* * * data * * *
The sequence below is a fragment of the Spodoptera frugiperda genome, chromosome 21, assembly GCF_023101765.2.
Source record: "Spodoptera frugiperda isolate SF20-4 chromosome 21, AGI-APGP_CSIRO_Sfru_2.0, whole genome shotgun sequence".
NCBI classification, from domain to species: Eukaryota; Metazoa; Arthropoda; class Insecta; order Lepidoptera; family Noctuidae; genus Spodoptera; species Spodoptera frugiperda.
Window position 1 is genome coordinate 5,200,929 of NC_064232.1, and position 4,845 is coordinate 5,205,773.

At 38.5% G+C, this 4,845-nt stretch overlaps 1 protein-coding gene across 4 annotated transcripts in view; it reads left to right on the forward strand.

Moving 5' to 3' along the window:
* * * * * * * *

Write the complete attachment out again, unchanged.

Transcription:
The sequence below is a fragment of the Spodoptera frugiperda genome, chromosome 21, assembly GCF_023101765.2.
Source record: "Spodoptera frugiperda isolate SF20-4 chromosome 21, AGI-APGP_CSIRO_Sfru_2.0, whole genome shotgun sequence".
NCBI classification, from domain to species: Eukaryota; Metazoa; Arthropoda; class Insecta; order Lepidoptera; family Noctuidae; genus Spodoptera; species Spodoptera frugiperda.
Window position 1 is genome coordinate 5,200,929 of NC_064232.1, and position 4,845 is coordinate 5,205,773.

At 38.5% G+C, this 4,845-nt stretch overlaps 1 protein-coding gene across 4 annotated transcripts in view; it reads left to right on the forward strand.

Moving 5' to 3' along the window: